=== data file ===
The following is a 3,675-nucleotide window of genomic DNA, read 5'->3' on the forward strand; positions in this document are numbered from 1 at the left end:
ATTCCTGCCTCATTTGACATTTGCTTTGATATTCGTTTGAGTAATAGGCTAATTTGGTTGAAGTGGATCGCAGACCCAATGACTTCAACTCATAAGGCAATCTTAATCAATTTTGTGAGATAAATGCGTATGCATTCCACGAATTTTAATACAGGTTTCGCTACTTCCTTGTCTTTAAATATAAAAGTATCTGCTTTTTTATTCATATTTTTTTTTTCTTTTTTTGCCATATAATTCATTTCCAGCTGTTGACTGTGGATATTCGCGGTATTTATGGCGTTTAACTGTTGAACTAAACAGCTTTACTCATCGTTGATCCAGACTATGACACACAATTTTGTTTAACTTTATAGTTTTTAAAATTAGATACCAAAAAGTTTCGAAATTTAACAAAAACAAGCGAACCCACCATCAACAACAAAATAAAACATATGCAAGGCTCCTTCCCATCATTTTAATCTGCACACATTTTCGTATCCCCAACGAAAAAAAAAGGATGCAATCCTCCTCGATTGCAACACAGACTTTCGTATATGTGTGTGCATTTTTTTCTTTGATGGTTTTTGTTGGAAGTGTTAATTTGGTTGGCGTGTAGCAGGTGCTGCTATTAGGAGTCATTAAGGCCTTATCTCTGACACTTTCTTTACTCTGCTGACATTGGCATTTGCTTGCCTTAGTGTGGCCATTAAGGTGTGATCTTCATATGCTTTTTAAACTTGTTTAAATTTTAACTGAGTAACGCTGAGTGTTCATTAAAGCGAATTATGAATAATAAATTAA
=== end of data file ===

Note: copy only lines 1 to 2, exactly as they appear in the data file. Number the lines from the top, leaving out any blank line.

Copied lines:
The following is a 3,675-nucleotide window of genomic DNA, read 5'->3' on the forward strand; positions in this document are numbered from 1 at the left end:
ATTCCTGCCTCATTTGACATTTGCTTTGATATTCGTTTGAGTAATAGGCTAATTTGGTTGAAGTGGATCGCAGACCCAATGACTTCAACTCATAAGGCAATCTTAATCAATTTTGTGAGATAAATGCGTATGCATTCCACGAATTTTAATACAGGTTTCGCTACTTCCTTGTCTTTAAATATAAAAGTATCTGCTTTTTTATTCATATTTTTTTTTTCTTTTTTTGCCATATAATTCATTTCCAGCTGTTGACTGTGGATATTCGCGGTATTTATGGCGTTTAACTGTTGAACTAAACAGCTTTACTCATCGTTGATCCAGACTATGACACACAATTTTGTTTAACTTTATAGTTTTTAAAATTAGATACCAAAAAGTTTCGAAATTTAACAAAAACAAGCGAACCCACCATCAACAACAAAATAAAACATATGCAAGGCTCCTTCCCATCATTTTAATCTGCACACATTTTCGTATCCCCAACGAAAAAAAAAGGATGCAATCCTCCTCGATTGCAACACAGACTTTCGTATATGTGTGTGCATTTTTTTCTTTGATGGTTTTTGTTGGAAGTGTTAATTTGGTTGGCGTGTAGCAGGTGCTGCTATTAGGAGTCATTAAGGCCTTATCTCTGACACTTTCTTTACTCTGCTGACATTGGCATTTGCTTGCCTTAGTGTGGCCATTAAGGTGTGATCTTCATATGCTTTTTAAACTTGTTTAAATTTTAACTGAGTAACGCTGAGTGTTCATTAAAGCGAATTATGAATAATAAATTAA